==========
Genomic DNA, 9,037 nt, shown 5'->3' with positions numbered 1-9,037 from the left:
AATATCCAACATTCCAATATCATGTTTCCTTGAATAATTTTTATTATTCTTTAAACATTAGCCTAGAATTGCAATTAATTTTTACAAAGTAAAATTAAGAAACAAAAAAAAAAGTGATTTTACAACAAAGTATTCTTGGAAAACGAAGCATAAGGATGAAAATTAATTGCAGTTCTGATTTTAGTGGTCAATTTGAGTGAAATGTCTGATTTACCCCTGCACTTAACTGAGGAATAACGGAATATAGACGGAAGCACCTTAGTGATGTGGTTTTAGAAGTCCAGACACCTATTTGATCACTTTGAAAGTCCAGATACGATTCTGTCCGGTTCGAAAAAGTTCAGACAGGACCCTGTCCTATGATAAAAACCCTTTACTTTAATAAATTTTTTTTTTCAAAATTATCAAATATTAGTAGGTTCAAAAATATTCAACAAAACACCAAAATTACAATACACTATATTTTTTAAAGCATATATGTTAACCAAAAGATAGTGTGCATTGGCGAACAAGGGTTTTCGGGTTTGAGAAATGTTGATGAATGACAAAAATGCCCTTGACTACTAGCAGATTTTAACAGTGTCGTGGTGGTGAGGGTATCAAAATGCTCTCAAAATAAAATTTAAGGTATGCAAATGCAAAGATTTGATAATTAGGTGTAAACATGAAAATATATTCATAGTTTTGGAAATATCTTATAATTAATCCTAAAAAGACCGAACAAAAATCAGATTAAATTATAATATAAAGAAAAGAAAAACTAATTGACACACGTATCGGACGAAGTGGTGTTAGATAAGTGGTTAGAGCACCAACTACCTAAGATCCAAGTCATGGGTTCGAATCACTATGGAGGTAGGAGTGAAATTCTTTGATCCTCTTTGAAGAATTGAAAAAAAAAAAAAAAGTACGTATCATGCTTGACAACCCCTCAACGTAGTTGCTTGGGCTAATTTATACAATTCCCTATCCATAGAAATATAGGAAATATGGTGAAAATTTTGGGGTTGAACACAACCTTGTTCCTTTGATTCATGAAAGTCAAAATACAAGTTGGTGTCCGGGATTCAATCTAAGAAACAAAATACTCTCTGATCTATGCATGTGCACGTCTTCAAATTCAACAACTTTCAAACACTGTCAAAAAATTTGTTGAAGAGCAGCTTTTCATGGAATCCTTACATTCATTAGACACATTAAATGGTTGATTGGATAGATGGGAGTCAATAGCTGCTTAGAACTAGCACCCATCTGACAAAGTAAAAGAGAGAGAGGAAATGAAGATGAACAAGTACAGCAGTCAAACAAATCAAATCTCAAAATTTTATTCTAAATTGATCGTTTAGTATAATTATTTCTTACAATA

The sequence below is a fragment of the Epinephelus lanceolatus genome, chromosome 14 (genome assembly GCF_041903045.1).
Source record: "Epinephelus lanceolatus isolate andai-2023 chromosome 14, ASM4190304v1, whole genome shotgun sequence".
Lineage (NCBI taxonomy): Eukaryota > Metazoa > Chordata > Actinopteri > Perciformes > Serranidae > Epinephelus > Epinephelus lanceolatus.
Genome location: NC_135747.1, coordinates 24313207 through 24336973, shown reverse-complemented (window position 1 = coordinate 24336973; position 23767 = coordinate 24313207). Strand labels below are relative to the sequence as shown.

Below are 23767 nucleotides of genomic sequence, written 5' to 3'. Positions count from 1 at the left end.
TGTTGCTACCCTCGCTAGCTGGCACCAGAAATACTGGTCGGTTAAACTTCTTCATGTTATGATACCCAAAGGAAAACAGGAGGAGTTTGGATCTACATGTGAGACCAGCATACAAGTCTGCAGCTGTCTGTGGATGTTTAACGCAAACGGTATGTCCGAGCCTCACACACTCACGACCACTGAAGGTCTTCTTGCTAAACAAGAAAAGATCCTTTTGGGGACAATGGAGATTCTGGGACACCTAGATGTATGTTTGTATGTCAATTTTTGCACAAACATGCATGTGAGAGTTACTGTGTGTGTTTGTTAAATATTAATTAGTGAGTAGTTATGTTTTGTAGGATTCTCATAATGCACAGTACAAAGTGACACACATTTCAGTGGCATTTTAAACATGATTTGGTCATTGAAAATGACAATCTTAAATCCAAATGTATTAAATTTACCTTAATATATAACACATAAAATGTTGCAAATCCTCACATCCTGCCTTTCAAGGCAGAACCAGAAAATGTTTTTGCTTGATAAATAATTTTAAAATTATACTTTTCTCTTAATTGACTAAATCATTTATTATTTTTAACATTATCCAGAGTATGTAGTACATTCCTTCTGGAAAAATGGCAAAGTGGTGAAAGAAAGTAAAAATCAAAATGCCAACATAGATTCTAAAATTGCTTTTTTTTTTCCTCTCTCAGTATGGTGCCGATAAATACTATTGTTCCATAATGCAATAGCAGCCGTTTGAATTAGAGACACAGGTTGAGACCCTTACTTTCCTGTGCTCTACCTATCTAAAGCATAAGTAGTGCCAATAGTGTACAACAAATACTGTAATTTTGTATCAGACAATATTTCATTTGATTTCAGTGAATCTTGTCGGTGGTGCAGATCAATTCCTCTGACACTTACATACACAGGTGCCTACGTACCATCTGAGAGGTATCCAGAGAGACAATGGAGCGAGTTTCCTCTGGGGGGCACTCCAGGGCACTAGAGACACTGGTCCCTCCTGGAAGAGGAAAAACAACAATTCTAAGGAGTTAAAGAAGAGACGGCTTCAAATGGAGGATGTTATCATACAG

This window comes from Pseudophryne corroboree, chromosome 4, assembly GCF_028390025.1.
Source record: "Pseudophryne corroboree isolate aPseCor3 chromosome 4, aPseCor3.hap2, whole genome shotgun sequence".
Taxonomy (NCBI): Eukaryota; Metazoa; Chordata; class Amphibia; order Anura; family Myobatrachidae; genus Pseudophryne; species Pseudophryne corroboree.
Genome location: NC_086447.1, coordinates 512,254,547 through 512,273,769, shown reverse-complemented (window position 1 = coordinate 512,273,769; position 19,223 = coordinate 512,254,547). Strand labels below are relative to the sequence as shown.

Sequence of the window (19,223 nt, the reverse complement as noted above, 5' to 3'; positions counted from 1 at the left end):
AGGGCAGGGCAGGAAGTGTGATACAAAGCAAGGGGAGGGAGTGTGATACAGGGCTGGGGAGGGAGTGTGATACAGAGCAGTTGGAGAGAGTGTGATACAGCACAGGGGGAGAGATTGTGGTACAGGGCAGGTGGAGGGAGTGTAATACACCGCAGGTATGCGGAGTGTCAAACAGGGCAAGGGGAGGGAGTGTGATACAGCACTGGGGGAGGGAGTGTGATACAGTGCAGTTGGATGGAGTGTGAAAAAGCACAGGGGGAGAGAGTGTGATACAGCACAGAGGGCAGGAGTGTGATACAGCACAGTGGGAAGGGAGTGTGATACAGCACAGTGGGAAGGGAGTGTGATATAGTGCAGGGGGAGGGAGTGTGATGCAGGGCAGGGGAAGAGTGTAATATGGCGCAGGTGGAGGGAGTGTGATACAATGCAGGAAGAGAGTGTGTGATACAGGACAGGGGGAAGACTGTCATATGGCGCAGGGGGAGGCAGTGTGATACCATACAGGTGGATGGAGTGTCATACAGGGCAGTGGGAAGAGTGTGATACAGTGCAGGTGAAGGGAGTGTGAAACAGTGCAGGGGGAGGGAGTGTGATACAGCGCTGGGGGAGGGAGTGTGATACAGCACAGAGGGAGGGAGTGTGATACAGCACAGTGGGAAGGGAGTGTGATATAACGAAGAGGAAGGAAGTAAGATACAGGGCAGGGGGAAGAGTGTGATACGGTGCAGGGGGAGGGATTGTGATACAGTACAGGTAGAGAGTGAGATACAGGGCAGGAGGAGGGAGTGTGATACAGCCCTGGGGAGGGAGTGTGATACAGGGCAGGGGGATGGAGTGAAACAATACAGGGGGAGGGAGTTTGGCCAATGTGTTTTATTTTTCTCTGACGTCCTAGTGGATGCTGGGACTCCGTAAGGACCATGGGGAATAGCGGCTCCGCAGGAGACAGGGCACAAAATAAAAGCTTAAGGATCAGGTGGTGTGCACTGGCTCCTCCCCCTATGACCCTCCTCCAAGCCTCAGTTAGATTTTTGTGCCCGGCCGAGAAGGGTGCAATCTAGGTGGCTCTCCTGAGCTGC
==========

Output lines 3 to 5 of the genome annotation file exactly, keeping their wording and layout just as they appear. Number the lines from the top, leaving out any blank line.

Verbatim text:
The sequence below is a fragment of the Epinephelus lanceolatus genome, chromosome 14 (genome assembly GCF_041903045.1).
Source record: "Epinephelus lanceolatus isolate andai-2023 chromosome 14, ASM4190304v1, whole genome shotgun sequence".
Lineage (NCBI taxonomy): Eukaryota > Metazoa > Chordata > Actinopteri > Perciformes > Serranidae > Epinephelus > Epinephelus lanceolatus.